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Retired Chief Justice Sandile Ngcobo will chair the no-fault compensation fund, as the country gears up for the mass COVID-19 vaccine rollout programme.

Health Minister, Dr Zweli Mkhize, made the announcement in Parliament on Wednesday.

Mkhize believes that the fund will give the country an opportunity to implement the vaccine adverse events compensation scheme at the same time South Africa is expected to vaccinate its citizens next week.

He said this guarantees that every citizen’s rights are fully protected during the inoculation process and that there is sufficient recourse should those vaccinated experience damages.

In the structure of the fund, Mkhize said there has been no undertaking by any manufacturers to contribute, and this will mainly be a government-funded exercise.

“Retired Chief Justice Sandile Ngcobo has graciously agreed to assist us with the mammoth task of chairing the first of its kind fund,” said Mkhize.

He said Judge Ngcobo’s extensive experience as a jurist, including having headed the highest court in the land – the Constitutional Court  – and his recent experience in health-related complexities, such as the Health Market Inquiry chair, makes him an ideal candidate.

“He will able to oversee all claims and uphold the principles of fairness, transparency, equity and constitutional rights of our citizens,” said Mkhize.

The Minister said the fund is another indication of government’s preparedness that whilst the State has fully indemnified manufacturers against any third party claims, it also has sufficient mechanisms to protect citizens.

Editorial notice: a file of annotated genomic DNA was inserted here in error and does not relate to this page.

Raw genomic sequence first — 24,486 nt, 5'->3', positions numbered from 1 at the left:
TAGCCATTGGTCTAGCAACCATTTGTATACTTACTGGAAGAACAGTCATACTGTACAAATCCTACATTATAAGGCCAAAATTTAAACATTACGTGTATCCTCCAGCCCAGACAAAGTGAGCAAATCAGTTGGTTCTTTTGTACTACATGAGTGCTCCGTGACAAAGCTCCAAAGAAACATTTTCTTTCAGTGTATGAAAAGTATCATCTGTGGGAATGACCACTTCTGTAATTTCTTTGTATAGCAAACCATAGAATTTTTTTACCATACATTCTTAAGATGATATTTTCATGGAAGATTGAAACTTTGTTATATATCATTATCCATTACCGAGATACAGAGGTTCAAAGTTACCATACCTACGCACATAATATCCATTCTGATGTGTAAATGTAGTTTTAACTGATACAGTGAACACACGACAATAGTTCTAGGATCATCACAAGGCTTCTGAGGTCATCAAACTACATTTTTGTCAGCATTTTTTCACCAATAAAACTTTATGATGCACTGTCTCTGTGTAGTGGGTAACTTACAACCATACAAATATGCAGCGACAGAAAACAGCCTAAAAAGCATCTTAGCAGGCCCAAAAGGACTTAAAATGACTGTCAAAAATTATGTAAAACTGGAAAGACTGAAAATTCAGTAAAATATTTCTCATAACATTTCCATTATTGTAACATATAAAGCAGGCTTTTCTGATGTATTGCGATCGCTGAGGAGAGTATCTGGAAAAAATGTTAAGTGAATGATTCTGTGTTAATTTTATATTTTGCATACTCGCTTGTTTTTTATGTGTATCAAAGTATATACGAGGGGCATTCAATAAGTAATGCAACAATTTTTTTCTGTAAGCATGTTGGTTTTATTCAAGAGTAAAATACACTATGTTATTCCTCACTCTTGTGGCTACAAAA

According to Mkhize, the Health Department has procured 31 million vaccines from Johnson & Johnson (J&J).

“An initial agreement for 11 million vaccines was signed and the initial purchase price was paid.”

He said the agreement included an option for the department to secure an additional 20 million vaccines.

While the conditions of the first agreement have been met, the multinational corporation put a precondition for no-fault compensation regulations to be published by 30 April 2021 for their second agreement. 

“This condition has also been made by Pfizer as well,” Mkhize said.

The Minister said the National Coronavirus Command (NCCC) has since accepted the recommendation for the draft regulations to be published for public comments in relations to the no-fault compensation fund.

“This will take a period of about five days and we recognise that this period is shorter than the usual processes that has been used for public consultation that is followed by Parliament.”

In the meantime, Mkhize said public comments will be processed to formally gazette the final regulations by 22 April 2021.

“We intend for the no-fault compensation fund to be independent, and have the credibility and skill that is required.”

Meanwhile, South Africa has suspended the rollout of the J&J COVID-19 vaccine as a precautionary measure and a final decision is expected soon.

This comes after the United States Food and Drug Administration (FDA) and Centres for Disease Control and Prevention (CDC) paused the rollout of the vaccine following reports of a rare clotting condition in six people out of 6.8 million doses administered. 


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